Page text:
It could be food allergies, or the medication, or something in your working or living environment that is the cause for it.  I just do not think "bran fog," happens on its own.

Really??  Then how do you explain "forgetting" to respond to that post for almost 6 months??
Atripla - Started 12/05
Reyataz/Norvir - Added 6/06
Labs - Pre-Meds
Sep05 T=350/25% VL98,559
Nov05 288/18%  47,564
Current Labs
May2013 691/31% <20

Offline wolfter

  • Member
  • Posts: 4,663
Re: Brain impairment in people with HIV may not be as common as we thought
« Reply #13 on: October 08, 2011, 12:10:49 PM »
Really??  Then how do you explain "forgetting" to respond to that post for almost 6 months??

Precious!   Love the tidbits of humor that bring a smile. 

Call it what you may, but I recall a thread a while ago where a lot of us were discussing this topic.  I used the term "brain fade" for years to describe my cognitive decline.  I still experience it regularly but have adjusted to it.  Sometimes actually enjoying it.   My family and friends have noticed it for years. 

Complacency is the enemy.  ;)  Challenge yourself daily for maximum  return on investment.

Offline red_Dragon888

  • Member
  • Posts: 2,811
  • Love and Be Love in Return
Re: Brain impairment in people with HIV may not be as common as we thought
« Reply #14 on: October 11, 2011, 05:21:31 PM »
Well, I had "Brain Fade" once and it was severe.  Yes, I was poz at the time, about 3 to 5 years, and I was not under any HIV meds but my memory or more precisely, my short term memory was gone.  I could not remember any thought after 5 seconds.  I was amazed and frightened on how all I could remember was that I could not remember the last thought that happened a second ago.  I got home safely, with the help of my boyfriend at the time, but the condition lasted until the next morning.  I feared that maybe the HIV invaded my brain or weaken my immune system so much that it allowed an active infection on the brain barrier for I felt a tightness inside my skull.  The next morning I was fine but that night I used any treatment I could think of the combat the attack.  I forgotten the incident and thought nothing of it, but perhaps that is also a product of the attack.  You just forget what happened and it never happened.  Is this "Brain Fog or Brain Fade?"  I assume yes.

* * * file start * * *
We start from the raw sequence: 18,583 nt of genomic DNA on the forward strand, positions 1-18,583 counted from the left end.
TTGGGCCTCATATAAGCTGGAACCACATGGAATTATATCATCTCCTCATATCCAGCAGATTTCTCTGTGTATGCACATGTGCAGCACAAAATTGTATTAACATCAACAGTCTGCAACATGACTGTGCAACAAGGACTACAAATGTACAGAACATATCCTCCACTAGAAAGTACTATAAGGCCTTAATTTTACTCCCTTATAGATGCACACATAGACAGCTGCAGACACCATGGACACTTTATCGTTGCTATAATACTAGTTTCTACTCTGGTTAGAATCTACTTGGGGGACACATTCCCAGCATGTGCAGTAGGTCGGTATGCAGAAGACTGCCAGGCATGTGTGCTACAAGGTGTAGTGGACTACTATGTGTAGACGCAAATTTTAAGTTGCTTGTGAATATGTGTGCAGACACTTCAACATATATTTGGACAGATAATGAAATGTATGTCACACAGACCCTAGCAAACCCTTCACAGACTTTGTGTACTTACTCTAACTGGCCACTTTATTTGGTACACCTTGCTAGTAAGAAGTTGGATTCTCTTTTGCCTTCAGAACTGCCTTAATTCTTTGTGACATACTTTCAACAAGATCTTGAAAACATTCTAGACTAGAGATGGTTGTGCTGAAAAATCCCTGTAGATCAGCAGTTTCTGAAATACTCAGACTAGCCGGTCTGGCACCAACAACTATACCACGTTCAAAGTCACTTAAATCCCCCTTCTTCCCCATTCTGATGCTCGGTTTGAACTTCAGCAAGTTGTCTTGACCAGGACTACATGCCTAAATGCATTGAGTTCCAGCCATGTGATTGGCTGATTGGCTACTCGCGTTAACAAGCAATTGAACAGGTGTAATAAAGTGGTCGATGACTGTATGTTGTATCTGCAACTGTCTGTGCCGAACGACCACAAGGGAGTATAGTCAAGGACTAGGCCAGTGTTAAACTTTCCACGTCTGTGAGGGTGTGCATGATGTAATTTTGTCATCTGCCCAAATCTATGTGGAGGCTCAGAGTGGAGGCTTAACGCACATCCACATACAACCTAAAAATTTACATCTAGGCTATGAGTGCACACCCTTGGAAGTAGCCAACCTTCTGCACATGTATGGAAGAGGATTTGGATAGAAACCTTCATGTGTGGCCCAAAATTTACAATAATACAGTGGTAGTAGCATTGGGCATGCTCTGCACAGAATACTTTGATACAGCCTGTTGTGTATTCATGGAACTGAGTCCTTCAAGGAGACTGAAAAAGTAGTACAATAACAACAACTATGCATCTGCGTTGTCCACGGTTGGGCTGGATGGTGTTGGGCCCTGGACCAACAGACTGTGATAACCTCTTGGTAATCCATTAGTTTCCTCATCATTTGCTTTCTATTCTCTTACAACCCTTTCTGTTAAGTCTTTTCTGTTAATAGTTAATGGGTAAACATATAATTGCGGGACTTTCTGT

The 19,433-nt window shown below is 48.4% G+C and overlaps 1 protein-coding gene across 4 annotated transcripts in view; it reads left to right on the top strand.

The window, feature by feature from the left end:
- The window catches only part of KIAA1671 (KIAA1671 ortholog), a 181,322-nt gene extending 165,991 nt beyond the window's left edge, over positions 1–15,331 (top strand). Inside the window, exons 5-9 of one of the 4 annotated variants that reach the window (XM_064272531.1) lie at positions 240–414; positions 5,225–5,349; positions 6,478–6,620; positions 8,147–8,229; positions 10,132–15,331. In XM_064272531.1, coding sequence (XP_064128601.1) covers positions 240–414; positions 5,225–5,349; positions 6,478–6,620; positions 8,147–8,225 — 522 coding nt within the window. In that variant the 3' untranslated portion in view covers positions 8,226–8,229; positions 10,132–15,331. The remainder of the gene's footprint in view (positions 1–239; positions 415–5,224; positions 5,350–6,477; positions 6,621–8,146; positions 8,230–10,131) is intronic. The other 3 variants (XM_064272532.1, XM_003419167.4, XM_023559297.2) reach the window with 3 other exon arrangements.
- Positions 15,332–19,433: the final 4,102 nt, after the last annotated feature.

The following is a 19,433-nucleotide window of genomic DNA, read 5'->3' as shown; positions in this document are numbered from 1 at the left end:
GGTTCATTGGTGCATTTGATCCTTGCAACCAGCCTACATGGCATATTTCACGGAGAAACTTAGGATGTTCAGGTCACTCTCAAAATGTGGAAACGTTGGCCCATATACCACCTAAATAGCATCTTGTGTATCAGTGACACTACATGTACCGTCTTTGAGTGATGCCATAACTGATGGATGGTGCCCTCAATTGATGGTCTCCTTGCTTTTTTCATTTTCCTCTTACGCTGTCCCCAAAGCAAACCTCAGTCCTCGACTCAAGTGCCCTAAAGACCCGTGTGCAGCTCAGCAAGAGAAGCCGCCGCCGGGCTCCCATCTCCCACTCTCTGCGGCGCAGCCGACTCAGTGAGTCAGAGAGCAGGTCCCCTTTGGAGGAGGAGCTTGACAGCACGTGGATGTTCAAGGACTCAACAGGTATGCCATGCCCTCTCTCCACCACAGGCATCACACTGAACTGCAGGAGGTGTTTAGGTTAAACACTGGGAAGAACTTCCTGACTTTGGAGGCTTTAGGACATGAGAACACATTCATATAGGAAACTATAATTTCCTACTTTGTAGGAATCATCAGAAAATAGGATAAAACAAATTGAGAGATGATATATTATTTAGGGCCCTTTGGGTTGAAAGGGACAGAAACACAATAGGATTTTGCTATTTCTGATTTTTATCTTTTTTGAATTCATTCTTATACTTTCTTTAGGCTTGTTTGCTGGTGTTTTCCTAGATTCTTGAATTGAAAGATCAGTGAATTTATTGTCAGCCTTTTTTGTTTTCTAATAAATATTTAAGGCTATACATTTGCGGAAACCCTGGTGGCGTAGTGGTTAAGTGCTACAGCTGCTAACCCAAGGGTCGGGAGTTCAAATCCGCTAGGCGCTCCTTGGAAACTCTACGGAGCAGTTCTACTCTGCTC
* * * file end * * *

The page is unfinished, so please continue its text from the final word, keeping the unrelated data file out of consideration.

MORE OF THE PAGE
My younger brother had the same symptoms and he panic, but luckily me and my mother was there to help him.  He seemed to have gone through the same issues, but he did nothing and he was well the next morning.  Again, I forgot the incident.  Wow!!!

Maybe we did not have BF but that is the name I gave it.  I did not mean to minimize BF, but to get info.  Sorry if I'd ruffled some feathers.

Dragon
http://www.youtube.com/watch?feature=player_embedded&v=I3ba3lnFHik

“Neither look forward where there is doubt nor backward where there is regret. Look inward and ask not if there is anything o

Offline TheRoof

  • Member
  • Posts: 188
Re: Brain impairment in people with HIV may not be as common as we thought
« Reply #15 on: October 16, 2011, 05:13:00 PM »
I would not know what to attribute it to.

I suffer from brain fog and my ability to multitask has diminished. That is a fact.

Before I was diagnosed I never had brain fog. I had already been infected for 8 months. Soon after diagnosis the brain fog started, therefore, I 'd be tempted to  attribute it ... diagnosis   LOL

Eric

Same here, I was perfectly fine the first 6 months after being diagnosed with HIV. (at that point I had for 7-8 months) After around 6 months I started noticing problems such as Brain Fog. I didn't suffer from depression at the time, in fact I was actually in good spirits. It just kind of came by itself.

I had stress before, but I never had brain fog like after being diagnosed with HIV. Sometimes it's unbearable.

Offline TonyDewitt

  • member
  • Member
  • Posts: 49
Re: Brain impairment in people with HIV may not be as common as we thought
« Reply #16 on: December 30, 2011, 04:10:22 PM »
I hope that everyone's brain fog resolves - I'm encouraged by Inchlingblue & Elf's comments that they continue to use their brains productively. Regardless of our situations, we all need a functioning brain to survive, so I'm hoping that Inchlingblue will continue to outperform his coworkers and and Elf will be learning more languages.

 


Terms of Membership for these forums
 

© 2014 Smart + Strong. All Rights Reserved.   terms of use and your privacy
Smart + Strong® is a registered trademark of CDM Publishing, LLC.